Here is Dante's account of his second meeting with Beatrice:
When exactly nine years had passed since this gracious being appeared to me, as I have described, it happened that on the last day of this intervening period this marvel appeared before me again, dressed in purest white, walking between two other women of distinguished bearing, both older than herself. As they walked down the street she turned her eyes toward me where I stood in fear and trembling, and with her ineffable courtesy, which is now rewarded in eternal life, she greeted me; and such was the virtue of her greeting that I seemed to experience the height of bliss. It was exactly the ninth hour of day when she gave me her sweet greeting. As this was the first time she had ever spoken to me, I was filled with such joy that, my senses reeling, I had to withdraw from the sight of others. So I returned to the loneliness of my room and began to think about this gracious person. (Vita Nuova III)


Whenever and wherever she appeared, in the hope of receiving her miraculous salutation I felt I had not an enemy in the world. Indeed, I glowed with a flame of charity which moved me to forgive all who had ever injured me; and if at that moment someone had asked me a question, about anything, my only reply would have been: ‘Love’, with a countenance clothed with humility. When she was on the point of bestowing her greeting, a spirit of love, destroying all the other spirits of the senses, drove away the frail spirits of vision and said: ‘Go and pay homage to your lady’; and Love himself remained in their place. Anyone wanting to behold Love could have done so then by watching the quivering of my eyes. And when this most gracious being actually bestowed the saving power of her salutation, I do not say that Love as an intermediary could dim for me such unendurable bliss but, almost by excess of sweetness, his influence was such that my body, which was then utterly given over to his governance, often moved like a heavy, inanimate object. So it is plain that in her greeting resided all my joy, which often exceeded and overflowed my capacity. (Vita Nuova XI)

Here is a poem he wrote about Beatrice:
The power of Love borne in my lady’s eyes
Imparts its grace to all she looks upon;
Men turn to gaze at her when she walks by;
The heart of him she greets is made to quake,
His face to whiten, forcing down his gaze;
He sighs as all his defects flash in mind;
All pride and indignation flee from her.
Help me to honour her, most gracious ladies.
All sweet conception, every humblest thought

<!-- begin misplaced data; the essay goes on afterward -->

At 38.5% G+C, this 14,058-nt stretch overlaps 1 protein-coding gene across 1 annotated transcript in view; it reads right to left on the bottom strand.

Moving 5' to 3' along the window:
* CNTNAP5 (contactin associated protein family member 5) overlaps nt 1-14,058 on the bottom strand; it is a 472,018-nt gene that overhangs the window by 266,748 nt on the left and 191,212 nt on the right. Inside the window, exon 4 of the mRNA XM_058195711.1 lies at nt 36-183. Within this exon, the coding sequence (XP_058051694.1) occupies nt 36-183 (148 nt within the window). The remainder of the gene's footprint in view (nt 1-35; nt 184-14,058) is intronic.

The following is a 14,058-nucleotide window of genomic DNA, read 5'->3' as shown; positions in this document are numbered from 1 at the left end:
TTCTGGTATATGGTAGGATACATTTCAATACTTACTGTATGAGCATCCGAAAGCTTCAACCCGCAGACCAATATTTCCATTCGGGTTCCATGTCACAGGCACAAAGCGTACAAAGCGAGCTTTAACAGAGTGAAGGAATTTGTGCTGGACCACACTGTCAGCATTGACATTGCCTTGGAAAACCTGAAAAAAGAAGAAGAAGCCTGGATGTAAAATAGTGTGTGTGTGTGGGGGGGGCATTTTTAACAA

blooms in the hearty of the one who hears her speak,
and man is blest at his first sight of her.
The image of her when she starts to smile
breaks out of words, the mind cannot contain it,
a miracle too rich and strange to hold.
(Vita Nuova XXI)

And here is an account of my own beatrician experience:
"Tammy Metzger thinks you're cute" (and so does God)

Friday, February 10, 2012

What is a Merciful Heart?

If following Jesus isn't making you more merciful, it might not be Jesus you are following.

Jesus said, "But go and learn what this means: 'I desire mercy, not sacrifice.' For I have not come to call the righteous, but sinners."
- Matthew 9:13
(He was quoting the Old Testament prophet, Hosea - Hosea 6:6).

Here is something from Isaac of Ninevah (died c. 700 AD), also known as Isaac the Syrian:

What is a merciful heart? It is a heart on fire for the whole of creation, for humanity, for the birds, for the animals, for demons, and for all that exists. By the recollection of them the eyes of a merciful person pour forth tears in abundance. By the strong and vehement mercy that grips such a person’s heart, and by such great compassion, the heart is humbled and one cannot bear to hear or to see any injury or slight sorrow in any in creation. For this reason, such a person offers up tearful prayer continually even for irrational beasts, for the enemies of the truth, and for those who harm her or him, that they be protected and receive mercy. And in like manner such a person prays for the family of reptiles because of the great compassion that burns without measure in a heart that is in the likeness of God.

The person who is genuinely charitable not only gives charity out of his own possessions, but gladly tolerates injustice from others and forgives them. Whoever lays down his soul for his brother acts generously, rather than the person who demonstrates his generosity by his gifts.

God is not One who requites evil, but who sets evil right.

Paradise is the love of God, wherein is the enjoyment of all blessedness.

The person who lives in love reaps the fruit of life from God, and while yet in this world, even now breathes the air of the resurrection.

In love did God bring the world into existence; in love is God going to bring it to that wondrous transformed state, and in love will the world be swallowed up in the great mystery of the One who has performed all these things; in love will the whole course of the governance of creation be finally comprised.
(Taken from Glory to God in All Things)

Wednesday, February 8, 2012

Being Immersed in the Story the Bible Tells

"I more and more find the precious part of each day to be the thirty or forty minutes I spend each morning before breakfast with the Bible. All the rest of the day I am bombarded with the stories that the world is telling about itself. I am more and more skeptical about these stories. As I take time to immerse myself in the story that the Bible tells, my vision is cleared and I see things in another way. I see the day that lies ahead in its place in God’s story."
Lesslie Newbigin, A Word in Season: Perspectives on Christian World Missions
(h/t Writing in the Dust)

Related: The Story and Other Stories